My mum had one, a glamorous half-ball of soft white fur, elasticated at the edge for a tight fit around the head. I had never seen her wear it in real life, but I remember seeing old black-and-white photographs of her wearing it, an incredibly beautiful and stylish woman with narrow plucked eyebrows and huge painted proud eyes, so unlike my plump nervous mother wearing stained crappy clothes and cooking rice in the kitchen. The fur hat had been delegated to toyland by then, and I wanted one so much that they bought one made out of white faux-fur for me. Although white and round, it did not really resemble the wonderful maternal hat, for the fur was rough and frizzy to the touch, and it did not have a close elasticated fit, but was tied under the chin with a long string decorated with dangly pompoms. Nevertheless, I seemed to have been happy enough with it, and there are pictures of me, in colour now, aged perhaps five or so, wearing the fur hat with a red anorak, leaning forward with cupped hands to feed the pigeons in Trafalgar Square.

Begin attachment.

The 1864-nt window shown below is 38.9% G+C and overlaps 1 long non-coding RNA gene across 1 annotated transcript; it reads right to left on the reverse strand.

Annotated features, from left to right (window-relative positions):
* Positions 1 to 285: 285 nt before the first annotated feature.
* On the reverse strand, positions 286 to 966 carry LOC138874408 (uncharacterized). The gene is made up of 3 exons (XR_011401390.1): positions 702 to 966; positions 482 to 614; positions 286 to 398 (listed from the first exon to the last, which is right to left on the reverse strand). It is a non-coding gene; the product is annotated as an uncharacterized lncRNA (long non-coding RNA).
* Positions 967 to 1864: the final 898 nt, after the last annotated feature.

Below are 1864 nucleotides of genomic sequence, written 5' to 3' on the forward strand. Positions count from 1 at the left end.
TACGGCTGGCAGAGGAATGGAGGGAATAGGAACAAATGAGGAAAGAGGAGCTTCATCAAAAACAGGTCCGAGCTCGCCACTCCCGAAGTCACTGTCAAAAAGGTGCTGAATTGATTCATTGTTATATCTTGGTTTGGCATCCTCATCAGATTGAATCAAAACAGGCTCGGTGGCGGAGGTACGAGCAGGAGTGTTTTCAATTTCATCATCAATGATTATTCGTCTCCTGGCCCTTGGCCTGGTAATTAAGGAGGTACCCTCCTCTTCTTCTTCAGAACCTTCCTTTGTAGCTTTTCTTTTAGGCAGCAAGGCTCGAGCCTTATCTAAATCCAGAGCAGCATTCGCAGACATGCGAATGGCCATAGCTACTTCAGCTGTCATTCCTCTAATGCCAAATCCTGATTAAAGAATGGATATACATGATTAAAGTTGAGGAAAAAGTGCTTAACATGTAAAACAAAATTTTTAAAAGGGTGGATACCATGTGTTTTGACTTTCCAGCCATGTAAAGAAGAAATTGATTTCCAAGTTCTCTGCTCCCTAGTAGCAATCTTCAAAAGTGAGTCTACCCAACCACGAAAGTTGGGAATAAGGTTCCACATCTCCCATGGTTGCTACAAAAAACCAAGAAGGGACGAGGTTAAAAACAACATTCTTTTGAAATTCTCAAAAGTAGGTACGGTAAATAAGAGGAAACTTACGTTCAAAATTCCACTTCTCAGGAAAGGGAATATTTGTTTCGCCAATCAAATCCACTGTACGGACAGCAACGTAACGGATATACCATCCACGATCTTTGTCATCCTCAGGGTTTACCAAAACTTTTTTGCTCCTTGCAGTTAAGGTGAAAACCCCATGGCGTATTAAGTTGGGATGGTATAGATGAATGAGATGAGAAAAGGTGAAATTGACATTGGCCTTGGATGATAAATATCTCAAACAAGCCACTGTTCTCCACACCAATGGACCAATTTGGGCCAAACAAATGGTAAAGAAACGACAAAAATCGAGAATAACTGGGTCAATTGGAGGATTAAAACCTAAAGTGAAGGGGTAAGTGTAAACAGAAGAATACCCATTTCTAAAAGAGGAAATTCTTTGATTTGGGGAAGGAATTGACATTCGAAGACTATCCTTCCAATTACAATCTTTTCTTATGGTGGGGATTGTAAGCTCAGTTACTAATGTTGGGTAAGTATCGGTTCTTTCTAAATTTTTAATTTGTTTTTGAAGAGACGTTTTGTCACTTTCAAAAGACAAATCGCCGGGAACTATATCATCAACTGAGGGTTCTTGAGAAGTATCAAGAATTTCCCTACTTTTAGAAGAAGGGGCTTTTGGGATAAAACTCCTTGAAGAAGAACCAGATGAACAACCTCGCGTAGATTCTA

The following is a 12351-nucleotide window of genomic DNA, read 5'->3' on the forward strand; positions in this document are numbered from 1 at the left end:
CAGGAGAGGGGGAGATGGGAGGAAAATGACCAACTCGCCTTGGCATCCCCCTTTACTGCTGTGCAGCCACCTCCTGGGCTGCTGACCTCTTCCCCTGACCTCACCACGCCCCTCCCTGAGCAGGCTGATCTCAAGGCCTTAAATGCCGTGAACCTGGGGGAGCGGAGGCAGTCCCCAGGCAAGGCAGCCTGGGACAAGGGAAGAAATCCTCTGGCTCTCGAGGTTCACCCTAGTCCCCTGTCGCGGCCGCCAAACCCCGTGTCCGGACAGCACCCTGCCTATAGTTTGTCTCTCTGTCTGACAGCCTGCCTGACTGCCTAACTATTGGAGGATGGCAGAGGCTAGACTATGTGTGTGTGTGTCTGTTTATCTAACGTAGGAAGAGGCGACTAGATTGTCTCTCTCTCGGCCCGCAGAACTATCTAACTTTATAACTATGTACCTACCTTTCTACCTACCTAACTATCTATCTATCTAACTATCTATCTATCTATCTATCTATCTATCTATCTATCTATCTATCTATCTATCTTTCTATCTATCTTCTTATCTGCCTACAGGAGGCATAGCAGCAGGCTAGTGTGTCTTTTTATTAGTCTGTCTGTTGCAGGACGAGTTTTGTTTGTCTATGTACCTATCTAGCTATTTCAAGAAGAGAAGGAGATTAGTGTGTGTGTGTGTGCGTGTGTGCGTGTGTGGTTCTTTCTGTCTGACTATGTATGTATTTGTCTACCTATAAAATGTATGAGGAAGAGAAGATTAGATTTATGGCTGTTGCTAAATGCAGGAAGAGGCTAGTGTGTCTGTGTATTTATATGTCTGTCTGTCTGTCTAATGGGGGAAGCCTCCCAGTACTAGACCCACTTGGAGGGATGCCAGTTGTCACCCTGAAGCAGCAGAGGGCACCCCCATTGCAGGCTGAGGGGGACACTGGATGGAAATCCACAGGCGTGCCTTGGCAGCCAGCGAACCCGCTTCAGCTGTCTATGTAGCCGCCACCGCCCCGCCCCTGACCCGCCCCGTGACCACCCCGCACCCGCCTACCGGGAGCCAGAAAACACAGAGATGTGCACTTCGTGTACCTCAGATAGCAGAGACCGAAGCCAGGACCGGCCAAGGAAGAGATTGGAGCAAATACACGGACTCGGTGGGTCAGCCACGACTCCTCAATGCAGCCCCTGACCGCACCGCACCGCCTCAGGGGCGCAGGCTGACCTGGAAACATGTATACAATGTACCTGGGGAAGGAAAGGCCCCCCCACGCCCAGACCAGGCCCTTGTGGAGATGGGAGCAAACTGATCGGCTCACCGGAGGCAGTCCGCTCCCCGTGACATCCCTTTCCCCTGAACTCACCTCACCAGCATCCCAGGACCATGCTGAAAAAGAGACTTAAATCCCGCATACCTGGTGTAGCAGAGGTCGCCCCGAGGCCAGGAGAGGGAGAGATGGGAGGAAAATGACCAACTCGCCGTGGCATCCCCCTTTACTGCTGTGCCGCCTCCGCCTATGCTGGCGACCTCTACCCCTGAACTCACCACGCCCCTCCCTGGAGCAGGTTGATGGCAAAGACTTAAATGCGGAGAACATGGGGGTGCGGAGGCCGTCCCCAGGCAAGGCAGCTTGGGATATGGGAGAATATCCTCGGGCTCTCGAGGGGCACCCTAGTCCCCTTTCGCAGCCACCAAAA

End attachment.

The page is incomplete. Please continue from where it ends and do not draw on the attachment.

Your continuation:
Anyway, teetering along South street in Halifax today in my new uncomfortable stylish boots which have funny curvy platform heels, a girl passed me wearing a fur hat like the one in my memory, only bigger and more beautiful. The hat was huge and perfectly round, the girl looked as if she had large dandelion on her had. The fur was exxageratedly long and waved with the motion of her stride. It was not white, but a mix of yellow, grey and cream and shone in the cold snow sun of Halifax afternoon. I saluted the hat and the wearer respectfully, knowing that I did not have the stature or the confidence to ever wear something like that myself.
Or perhaps not. After all, how else are you supposed to survive the Canadian winter unless you amuse yourself and others with weird and wonderful winter clothes?